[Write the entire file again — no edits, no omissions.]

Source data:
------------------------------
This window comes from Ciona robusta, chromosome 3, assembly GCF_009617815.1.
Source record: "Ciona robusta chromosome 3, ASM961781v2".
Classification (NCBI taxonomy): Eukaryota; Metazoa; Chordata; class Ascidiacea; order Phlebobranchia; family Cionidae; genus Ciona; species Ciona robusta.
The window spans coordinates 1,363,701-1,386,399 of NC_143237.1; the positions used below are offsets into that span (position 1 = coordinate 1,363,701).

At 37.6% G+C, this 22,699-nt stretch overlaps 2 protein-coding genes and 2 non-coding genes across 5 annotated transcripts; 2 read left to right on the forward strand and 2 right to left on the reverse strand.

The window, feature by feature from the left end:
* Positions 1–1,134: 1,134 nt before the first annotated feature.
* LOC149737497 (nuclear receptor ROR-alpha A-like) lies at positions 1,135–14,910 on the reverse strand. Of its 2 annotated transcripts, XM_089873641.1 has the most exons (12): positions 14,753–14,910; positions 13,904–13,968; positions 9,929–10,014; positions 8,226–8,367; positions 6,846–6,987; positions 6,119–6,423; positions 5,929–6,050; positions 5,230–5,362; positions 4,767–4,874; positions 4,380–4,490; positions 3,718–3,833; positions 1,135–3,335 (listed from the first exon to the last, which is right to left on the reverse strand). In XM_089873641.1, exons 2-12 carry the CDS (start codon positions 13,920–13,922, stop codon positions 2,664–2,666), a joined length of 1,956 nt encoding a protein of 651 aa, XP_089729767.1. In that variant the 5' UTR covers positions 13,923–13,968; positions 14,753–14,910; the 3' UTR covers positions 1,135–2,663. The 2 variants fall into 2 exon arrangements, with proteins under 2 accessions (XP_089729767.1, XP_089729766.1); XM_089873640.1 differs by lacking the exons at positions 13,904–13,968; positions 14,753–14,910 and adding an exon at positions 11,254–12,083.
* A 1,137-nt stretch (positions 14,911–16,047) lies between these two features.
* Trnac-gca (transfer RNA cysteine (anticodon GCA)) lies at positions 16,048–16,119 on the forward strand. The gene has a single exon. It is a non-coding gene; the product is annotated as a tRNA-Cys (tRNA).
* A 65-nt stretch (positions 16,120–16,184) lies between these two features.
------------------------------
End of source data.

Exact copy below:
This window comes from Ciona robusta, chromosome 3, assembly GCF_009617815.1.
Source record: "Ciona robusta chromosome 3, ASM961781v2".
Classification (NCBI taxonomy): Eukaryota; Metazoa; Chordata; class Ascidiacea; order Phlebobranchia; family Cionidae; genus Ciona; species Ciona robusta.
The window spans coordinates 1,363,701-1,386,399 of NC_143237.1; the positions used below are offsets into that span (position 1 = coordinate 1,363,701).

At 37.6% G+C, this 22,699-nt stretch overlaps 2 protein-coding genes and 2 non-coding genes across 5 annotated transcripts; 2 read left to right on the forward strand and 2 right to left on the reverse strand.

The window, feature by feature from the left end:
* Positions 1–1,134: 1,134 nt before the first annotated feature.
* LOC149737497 (nuclear receptor ROR-alpha A-like) lies at positions 1,135–14,910 on the reverse strand. Of its 2 annotated transcripts, XM_089873641.1 has the most exons (12): positions 14,753–14,910; positions 13,904–13,968; positions 9,929–10,014; positions 8,226–8,367; positions 6,846–6,987; positions 6,119–6,423; positions 5,929–6,050; positions 5,230–5,362; positions 4,767–4,874; positions 4,380–4,490; positions 3,718–3,833; positions 1,135–3,335 (listed from the first exon to the last, which is right to left on the reverse strand). In XM_089873641.1, exons 2-12 carry the CDS (start codon positions 13,920–13,922, stop codon positions 2,664–2,666), a joined length of 1,956 nt encoding a protein of 651 aa, XP_089729767.1. In that variant the 5' UTR covers positions 13,923–13,968; positions 14,753–14,910; the 3' UTR covers positions 1,135–2,663. The 2 variants fall into 2 exon arrangements, with proteins under 2 accessions (XP_089729767.1, XP_089729766.1); XM_089873640.1 differs by lacking the exons at positions 13,904–13,968; positions 14,753–14,910 and adding an exon at positions 11,254–12,083.
* A 1,137-nt stretch (positions 14,911–16,047) lies between these two features.
* Trnac-gca (transfer RNA cysteine (anticodon GCA)) lies at positions 16,048–16,119 on the forward strand. The gene has a single exon. It is a non-coding gene; the product is annotated as a tRNA-Cys (tRNA).
* A 65-nt stretch (positions 16,120–16,184) lies between these two features.